In addition, Article 121 of the constitution makes it necessary that two thirds of the parliament give their agreement to any amendment of the laws regulating the judicial authority at a time when the Egyptian judiciary is in need of radical reform. Equally, the constitution does not require the judicial structures to give any reports or statements to parliament, so that the representatives of the people may be assured that the service of justice is well done and that the judges are not abusing their wide powers.

After the constitution immunised the judiciary from any reformist input from parliament, it has relinquished the wise suggestion that was proposed in the earlier draft (prepared by the committee of 10), according to which parliament may not be dissolved directly if the law of its election was judged unconstitutional. This makes us question whether the goal of the constitution is to subjugate parliament, the representative of the will of the people, entirely to the power of the judiciary. Is the philosophy of the constitution to ensure the protection of the unelected institutions of the state from any kind of external control and make any reform impossible? The judiciary and other state institutions may fear any transgressions that elected bodies might undertake, but these fears are no justification for these kinds of provisions.

Absolute power for any authority is entirely corruptive. The constitution gives numerous powers to the judiciary without giving any guarantee of the good use of these powers. On the other hand, the constitution does not confront the most important problem of the Egyptian judiciary, which is the lack of clear standards for choosing judges, which leads, in reality, to nepotism. Newspaper Al Shorouq published on 7 December 2013 horrifying news that a quarter of those who were appointed judges in 2013 were sons of judges, and that this high proportion does not include relatives of judges, such as nephews and relations by marriage. Worryingly, the authorities did not deny this information or offer any explanation or justification for what was mentioned in the newspaper article. It was up to the constitution to stipulate clearly that the selection of judges should be only through a contest overseen by a committee composed of judges and non-judges. But the constitution did not do that and merely stipulated “guarantees” for the judiciary. The continuation of these kinds of transgressions has the effect of transforming the judiciary from one of the state institutions to merely a group of individuals with shared interests.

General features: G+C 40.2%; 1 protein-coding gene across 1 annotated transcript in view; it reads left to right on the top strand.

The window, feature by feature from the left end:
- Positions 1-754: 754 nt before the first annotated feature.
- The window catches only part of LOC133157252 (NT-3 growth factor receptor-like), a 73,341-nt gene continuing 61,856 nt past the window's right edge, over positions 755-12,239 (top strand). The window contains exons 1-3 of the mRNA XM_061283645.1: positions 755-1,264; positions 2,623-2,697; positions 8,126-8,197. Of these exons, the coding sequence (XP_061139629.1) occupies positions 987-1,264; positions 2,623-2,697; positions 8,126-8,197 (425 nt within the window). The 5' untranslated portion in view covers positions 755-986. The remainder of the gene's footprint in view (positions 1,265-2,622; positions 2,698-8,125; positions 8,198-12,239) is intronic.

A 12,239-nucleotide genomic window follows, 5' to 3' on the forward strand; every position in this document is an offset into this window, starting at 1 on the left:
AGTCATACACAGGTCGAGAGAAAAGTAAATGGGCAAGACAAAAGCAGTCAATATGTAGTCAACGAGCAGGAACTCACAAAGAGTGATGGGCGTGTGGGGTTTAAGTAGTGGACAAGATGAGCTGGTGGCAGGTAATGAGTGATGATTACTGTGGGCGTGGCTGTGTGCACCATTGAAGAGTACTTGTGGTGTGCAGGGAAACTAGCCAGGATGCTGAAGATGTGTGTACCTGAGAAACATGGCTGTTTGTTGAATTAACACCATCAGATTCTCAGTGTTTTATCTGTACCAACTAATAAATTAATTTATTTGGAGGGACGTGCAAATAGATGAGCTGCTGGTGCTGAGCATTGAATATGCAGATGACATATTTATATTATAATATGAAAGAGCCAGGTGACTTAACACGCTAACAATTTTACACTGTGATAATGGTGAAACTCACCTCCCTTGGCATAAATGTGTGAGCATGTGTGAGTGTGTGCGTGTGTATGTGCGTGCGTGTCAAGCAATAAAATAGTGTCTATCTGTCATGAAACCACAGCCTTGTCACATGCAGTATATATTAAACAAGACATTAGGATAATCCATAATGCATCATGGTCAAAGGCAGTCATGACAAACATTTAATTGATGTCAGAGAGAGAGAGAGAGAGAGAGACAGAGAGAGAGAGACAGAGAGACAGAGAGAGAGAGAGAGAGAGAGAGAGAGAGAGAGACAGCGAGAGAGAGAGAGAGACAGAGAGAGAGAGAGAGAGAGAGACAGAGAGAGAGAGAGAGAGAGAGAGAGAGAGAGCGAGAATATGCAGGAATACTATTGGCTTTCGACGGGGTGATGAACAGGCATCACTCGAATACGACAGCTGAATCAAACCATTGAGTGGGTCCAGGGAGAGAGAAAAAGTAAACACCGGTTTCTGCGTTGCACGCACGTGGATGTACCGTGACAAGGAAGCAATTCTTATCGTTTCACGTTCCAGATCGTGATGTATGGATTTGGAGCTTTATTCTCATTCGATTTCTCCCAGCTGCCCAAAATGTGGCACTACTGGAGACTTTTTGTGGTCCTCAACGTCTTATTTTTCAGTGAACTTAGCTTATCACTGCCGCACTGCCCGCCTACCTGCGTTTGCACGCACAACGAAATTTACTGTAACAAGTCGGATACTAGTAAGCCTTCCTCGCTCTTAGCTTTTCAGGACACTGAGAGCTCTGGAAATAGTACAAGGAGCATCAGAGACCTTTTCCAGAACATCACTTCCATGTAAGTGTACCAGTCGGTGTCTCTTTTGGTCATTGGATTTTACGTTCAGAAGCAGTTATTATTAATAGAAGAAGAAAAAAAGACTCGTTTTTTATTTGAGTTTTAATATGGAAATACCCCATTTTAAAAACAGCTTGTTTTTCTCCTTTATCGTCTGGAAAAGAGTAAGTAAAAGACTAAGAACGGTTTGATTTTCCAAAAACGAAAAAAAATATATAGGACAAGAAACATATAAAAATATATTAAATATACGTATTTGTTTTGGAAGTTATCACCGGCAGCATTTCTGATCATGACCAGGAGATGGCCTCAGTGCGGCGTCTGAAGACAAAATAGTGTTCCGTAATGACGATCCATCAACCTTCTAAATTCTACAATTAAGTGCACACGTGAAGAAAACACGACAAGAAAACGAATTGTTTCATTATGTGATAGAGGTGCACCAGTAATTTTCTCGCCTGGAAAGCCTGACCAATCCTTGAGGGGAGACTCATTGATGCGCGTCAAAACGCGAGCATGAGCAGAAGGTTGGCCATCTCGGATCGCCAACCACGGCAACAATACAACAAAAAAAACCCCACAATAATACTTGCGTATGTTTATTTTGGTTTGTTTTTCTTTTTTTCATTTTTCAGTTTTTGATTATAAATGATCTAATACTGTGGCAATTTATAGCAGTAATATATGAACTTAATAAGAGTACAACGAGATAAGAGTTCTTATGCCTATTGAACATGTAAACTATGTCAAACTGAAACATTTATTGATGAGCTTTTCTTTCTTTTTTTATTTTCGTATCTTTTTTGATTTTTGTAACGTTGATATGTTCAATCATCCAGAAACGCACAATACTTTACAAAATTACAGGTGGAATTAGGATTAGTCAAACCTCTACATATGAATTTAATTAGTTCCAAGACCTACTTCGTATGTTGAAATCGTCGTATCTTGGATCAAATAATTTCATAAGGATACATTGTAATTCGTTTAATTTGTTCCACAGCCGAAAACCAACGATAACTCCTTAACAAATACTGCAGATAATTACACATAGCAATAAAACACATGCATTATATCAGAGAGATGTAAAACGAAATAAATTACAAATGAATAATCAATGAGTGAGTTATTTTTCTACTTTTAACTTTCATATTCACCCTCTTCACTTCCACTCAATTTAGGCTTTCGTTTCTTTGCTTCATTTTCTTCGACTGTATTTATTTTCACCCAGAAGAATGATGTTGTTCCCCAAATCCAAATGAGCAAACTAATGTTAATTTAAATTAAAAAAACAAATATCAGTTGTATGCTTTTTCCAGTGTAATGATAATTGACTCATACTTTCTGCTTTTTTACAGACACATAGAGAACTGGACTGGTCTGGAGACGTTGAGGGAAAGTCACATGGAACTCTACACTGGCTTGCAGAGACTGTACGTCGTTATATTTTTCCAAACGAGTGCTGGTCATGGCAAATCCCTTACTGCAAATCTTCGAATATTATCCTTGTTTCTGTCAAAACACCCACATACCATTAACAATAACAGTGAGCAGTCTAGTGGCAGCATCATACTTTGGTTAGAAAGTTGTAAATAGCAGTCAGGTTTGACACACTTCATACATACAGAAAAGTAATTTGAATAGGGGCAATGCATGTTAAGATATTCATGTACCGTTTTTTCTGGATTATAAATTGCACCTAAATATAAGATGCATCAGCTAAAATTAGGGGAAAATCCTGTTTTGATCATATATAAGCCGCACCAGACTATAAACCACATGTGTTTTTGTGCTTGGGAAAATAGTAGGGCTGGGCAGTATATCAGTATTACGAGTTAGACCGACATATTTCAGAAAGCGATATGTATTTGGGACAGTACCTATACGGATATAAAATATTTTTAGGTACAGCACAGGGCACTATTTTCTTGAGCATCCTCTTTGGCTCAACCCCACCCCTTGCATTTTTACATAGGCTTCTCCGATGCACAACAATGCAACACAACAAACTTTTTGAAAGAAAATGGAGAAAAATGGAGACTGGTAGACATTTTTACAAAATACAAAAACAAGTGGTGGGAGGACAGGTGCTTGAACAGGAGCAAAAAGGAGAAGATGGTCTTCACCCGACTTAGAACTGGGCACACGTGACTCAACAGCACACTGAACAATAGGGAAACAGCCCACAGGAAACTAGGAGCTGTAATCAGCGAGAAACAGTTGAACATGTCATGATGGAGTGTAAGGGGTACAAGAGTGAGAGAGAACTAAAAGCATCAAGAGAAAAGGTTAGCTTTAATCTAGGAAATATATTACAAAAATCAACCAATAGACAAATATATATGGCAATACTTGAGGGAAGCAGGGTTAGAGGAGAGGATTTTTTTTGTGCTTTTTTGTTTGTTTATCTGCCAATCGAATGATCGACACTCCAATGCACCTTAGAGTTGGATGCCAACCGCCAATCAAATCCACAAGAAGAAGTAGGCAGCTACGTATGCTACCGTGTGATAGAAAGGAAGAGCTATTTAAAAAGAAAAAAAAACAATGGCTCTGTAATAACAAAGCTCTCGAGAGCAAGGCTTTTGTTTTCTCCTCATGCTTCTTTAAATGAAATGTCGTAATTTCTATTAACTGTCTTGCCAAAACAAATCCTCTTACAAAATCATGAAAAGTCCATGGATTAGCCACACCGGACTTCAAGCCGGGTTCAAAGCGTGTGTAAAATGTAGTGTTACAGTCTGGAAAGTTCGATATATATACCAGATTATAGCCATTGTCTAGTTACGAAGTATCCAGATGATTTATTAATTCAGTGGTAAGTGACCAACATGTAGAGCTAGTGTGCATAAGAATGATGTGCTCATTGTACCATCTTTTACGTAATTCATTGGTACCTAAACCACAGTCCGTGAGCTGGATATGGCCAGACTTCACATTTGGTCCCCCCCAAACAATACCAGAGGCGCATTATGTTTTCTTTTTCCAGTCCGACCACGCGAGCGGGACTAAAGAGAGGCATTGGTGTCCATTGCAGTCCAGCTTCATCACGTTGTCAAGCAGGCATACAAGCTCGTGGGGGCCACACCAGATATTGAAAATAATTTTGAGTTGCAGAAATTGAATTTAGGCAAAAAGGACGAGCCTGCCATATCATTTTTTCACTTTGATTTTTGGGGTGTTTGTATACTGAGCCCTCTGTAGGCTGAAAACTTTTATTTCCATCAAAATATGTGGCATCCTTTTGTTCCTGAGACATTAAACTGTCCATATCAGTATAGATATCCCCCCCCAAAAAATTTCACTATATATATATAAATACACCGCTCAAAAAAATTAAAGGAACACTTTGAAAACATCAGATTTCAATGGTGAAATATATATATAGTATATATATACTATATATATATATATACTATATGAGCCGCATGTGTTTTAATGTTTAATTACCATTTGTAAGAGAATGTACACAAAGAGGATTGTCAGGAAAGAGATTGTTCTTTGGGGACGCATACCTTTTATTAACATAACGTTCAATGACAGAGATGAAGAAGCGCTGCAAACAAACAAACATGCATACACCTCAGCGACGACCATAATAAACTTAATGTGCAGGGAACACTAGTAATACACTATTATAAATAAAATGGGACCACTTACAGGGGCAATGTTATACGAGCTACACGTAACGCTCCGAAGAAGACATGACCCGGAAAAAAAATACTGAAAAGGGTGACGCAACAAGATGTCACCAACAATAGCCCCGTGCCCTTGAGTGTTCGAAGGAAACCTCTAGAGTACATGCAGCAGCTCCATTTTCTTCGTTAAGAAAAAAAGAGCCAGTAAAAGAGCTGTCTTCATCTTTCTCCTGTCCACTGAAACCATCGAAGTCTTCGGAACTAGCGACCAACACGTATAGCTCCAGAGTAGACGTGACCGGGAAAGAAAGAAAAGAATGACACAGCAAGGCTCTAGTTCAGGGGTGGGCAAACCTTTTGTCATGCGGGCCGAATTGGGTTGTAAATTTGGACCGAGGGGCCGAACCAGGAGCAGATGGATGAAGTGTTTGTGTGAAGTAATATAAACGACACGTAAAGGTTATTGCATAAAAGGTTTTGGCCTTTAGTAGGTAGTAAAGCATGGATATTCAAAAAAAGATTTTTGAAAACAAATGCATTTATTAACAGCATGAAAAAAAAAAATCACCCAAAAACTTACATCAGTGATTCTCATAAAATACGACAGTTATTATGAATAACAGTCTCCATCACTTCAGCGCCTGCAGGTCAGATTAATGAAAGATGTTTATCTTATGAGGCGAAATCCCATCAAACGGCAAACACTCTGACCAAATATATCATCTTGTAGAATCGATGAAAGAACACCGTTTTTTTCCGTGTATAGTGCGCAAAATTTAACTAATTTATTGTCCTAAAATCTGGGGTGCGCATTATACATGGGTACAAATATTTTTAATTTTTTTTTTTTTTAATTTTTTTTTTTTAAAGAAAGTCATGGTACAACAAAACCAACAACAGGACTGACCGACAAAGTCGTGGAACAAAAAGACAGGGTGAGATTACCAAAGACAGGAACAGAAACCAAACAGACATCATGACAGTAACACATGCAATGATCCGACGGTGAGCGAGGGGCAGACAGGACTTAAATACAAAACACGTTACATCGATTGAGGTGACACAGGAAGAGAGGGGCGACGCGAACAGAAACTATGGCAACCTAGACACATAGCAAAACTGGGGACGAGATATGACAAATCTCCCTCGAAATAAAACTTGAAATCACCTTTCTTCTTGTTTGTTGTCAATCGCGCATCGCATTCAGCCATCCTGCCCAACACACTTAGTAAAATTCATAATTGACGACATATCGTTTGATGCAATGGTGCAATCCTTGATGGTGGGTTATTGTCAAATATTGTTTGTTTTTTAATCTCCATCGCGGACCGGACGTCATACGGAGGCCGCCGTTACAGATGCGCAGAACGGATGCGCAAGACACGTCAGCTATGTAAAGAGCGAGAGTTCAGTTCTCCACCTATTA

The conception of the judiciary as reflected in the constitution not only expresses the vision of the judiciary but also what could be called “the Egyptian conception of the independence of the judiciary”. The notion of the independence of the judiciary, as defended by the movement for independence of the judiciary, was crystallised in the 1960s in the context of the authoritarian regime, in which elections were rigged. It was, therefore, logical to demand that the executive and legislative authorities should be distanced from the judiciary, even if this led to the judiciary being independent from the state itself. Independence of the judiciary in an authoritarian state is certainly better than its transformation into a tool in the hand of the state.

The movement for the independence of the judiciary continued to defend this conception until the revolution of January 2011 when civil society and a section of the opposition also moved to accept it, and, eventually, everybody believed it as the only way of conceiving judicial independence. The majority of lawmakers, politicians and the public still believe in this conception, unaware that the time has come to review the Egyptian conception of the independence of the judiciary, which crystallised in particular circumstances.

The Constituent Assembly submitted to the wishes of judicial leaders and left it to them to draft the articles related to the judiciary (Photo By Ahmed Al-Malky)

The Constituent Assembly submitted to the wishes of judicial leaders and left it to them to draft the articles related to the judiciary
(Photo By Ahmed Al-Malky)

Egypt in 2014 is supposed to guarantee fair elections in a way that sets institutions that have sufficient legitimacy to have some say with regards to justice, as is the case in all countries of the world. In Egypt of 2014, corruption had extended to all institutions without exception, and in the absence of standards for choosing judges, the door was opened to positions being passed on to relatives. It is no longer possible to be content with saying that the judiciary will reform itself. The philosophy of the Egyptian conception of the independence of the judiciary supposes that the danger can only come from outside, from the executive; however, reality has proven that the danger that threatens the judiciary could also come from within. Therefore, a focus on blocking attacks from the outside reflects a defensive and group logic more than the championing of justice as a principle.